Note: The following contains a discussion of white guilt. This is not meant to be a pity fest or a cue for reassurance. I’m trying to, as the title implies, disarm that guilt and start moving forward again.

I mentioned in my last post that I’d made a less than brilliant choice of walking to the subway the last time i was in New York. The story is as follows.

My friend lives pretty far uptown on the east side, and so I needed to get from the Metro-North station at 125 all the way over to the 1 line. Now, it happens (and i suspect this is not in fact a coincidence) that there is not a good way to take the subway cross town that far up. So waiting for the M60, I realize that I don’t know the schedule, and it may not even be running this late. I have no idea where the 101 goes. Feck. I start walking.

Seven blocks in or so, everything is going to plan. People in NYC don’t want anything to do with you. They’d much rather move to the other side of the sidewalk, and just keep moving. The fundamental rule of social compact is not based on interaction, but rather neutral neglect. So when i see a guy walking right towards me, I know something is wrong. As he passes, I keep moving to the left, but he corrects. Slamming his bagged bottle into my right arm then letting it fall to the pavement with a sickening crash, he turns and begins a confrontation.

This is the point at which my heart rate is up, and I begin to realize that I may have done something really, really stupid.

Two guys walking even with me turn just a little and tell me very clearly: “Keep on walking. Just keep walking.” I start to take this advice, but I can hear the man closing in from behind. I’m carrying my backpack, and let’s just say this. I’d tip over pretty easily if i wasn’t ready.

I turn, still walking backwards to keep pace with the two guys who seemed like they might help. The argument that follows is kind of a blur. Something about last bottle, 8 bucks, and a whole lot of angry.

After the other guys say something about it not being my problem, and I repeat an apology without offering any money, he starts to slow. I turn and speed up. I face my helpers for a moment, and feeling infinitely awkward for involving them in a scene they had no interest in being a part of, I say thank you, and walk away quickly.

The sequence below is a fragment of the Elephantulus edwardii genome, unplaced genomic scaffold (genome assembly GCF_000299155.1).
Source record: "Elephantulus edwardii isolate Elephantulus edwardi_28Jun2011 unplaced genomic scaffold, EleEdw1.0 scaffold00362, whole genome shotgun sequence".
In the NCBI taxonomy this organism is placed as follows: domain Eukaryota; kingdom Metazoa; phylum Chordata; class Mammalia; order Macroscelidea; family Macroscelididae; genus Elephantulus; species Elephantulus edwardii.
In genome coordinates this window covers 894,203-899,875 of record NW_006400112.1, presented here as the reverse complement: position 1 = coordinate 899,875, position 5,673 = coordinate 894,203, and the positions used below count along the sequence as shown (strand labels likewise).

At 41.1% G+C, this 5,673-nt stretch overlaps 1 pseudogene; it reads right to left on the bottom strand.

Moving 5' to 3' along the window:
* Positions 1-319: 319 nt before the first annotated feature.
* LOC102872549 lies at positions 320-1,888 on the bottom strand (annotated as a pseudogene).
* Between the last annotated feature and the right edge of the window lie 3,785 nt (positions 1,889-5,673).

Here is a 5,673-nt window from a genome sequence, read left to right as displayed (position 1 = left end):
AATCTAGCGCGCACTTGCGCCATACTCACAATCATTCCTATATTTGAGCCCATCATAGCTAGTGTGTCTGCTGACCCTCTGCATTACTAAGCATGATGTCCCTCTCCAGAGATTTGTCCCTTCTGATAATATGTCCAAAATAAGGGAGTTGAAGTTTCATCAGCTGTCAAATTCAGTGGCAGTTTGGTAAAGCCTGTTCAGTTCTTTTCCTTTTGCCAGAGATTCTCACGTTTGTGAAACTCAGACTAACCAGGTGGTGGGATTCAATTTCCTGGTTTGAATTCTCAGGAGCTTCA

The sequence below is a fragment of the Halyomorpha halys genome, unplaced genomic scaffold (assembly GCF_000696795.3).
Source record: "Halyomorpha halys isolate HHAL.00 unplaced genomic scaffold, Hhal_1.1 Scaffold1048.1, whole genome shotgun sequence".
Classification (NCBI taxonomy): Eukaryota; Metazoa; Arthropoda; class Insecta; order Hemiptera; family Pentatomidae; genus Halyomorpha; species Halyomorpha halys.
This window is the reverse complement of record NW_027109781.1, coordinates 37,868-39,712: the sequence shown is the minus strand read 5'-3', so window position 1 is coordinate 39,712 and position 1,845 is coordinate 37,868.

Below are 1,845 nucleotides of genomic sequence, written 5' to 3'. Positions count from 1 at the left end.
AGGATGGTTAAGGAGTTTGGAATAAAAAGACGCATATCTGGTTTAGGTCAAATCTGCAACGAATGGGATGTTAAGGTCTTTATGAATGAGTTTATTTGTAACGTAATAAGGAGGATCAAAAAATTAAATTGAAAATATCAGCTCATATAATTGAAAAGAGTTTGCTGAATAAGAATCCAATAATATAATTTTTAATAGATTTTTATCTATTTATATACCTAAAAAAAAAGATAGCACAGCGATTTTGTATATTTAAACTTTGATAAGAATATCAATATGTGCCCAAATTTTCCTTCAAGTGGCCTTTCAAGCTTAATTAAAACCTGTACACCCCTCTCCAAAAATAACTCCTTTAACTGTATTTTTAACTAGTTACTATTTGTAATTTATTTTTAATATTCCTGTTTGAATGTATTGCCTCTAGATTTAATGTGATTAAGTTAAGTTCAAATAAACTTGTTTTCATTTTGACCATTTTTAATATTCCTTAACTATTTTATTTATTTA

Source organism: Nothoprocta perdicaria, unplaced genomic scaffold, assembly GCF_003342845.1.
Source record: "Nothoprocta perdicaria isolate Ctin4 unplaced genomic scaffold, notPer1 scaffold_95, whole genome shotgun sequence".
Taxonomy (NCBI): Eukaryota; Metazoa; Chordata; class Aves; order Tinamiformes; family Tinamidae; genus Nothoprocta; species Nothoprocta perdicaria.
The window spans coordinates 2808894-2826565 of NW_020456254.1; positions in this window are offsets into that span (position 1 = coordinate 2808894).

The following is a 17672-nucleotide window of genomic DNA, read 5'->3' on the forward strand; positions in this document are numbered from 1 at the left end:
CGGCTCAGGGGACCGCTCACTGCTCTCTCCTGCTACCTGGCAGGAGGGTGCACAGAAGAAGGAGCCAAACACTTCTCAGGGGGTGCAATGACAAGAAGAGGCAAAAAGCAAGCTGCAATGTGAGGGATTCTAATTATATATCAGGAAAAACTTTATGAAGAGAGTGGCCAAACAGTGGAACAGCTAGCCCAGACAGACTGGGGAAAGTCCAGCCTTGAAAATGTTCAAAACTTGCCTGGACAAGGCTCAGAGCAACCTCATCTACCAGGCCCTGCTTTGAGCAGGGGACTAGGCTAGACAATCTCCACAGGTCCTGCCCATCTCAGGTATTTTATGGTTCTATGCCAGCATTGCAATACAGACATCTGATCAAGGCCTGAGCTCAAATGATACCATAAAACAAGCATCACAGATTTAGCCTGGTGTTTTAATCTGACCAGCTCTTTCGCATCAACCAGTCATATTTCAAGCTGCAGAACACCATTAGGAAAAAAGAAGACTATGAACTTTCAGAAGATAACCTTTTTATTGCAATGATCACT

Enter white guilt. In the rest of the long and chilly walk, I had plenty of time to think. I wondered if I could even remember any of this right. If i saw pictures, could i have picked out the angry drunk guy from the men who helped me? Or had they all been subsumed into a larger cultural image of the threatening black man? Why had I been scared of this walk in the first place? 75 blocks south, would I have even thought about it? Hadn’t humanity actually come through this time? Why was I still shaking? What made me think of this one person as a threat, when the white power that I daily participate in is far more menacing to his existence than he was to mine?

I came back to Yale, and we talked about Malcolm X. As I had been reading, I kept cheering along. It was about time to shake things up, and be decisive, even at the cost of civility.As we talked, I got a ill feeling. In many ways, I’m still an institutional man.

I talked with one of my friends, and we wondered about how we were going to deal with all of this as we try to be white allies in anti-racist work. We agreed on needing a space for us to start defusing some of these issues, emotions, and problems. If the broader conversation is going to keep moving, we need to disarm ourselves before we join. White guilt can be toxic, shutting down discussion, reorienting the space on to white concerns again.

However far I’ve come, I still have my fair share of demons. And they need to go.

Yours in contrition,

-sly civilian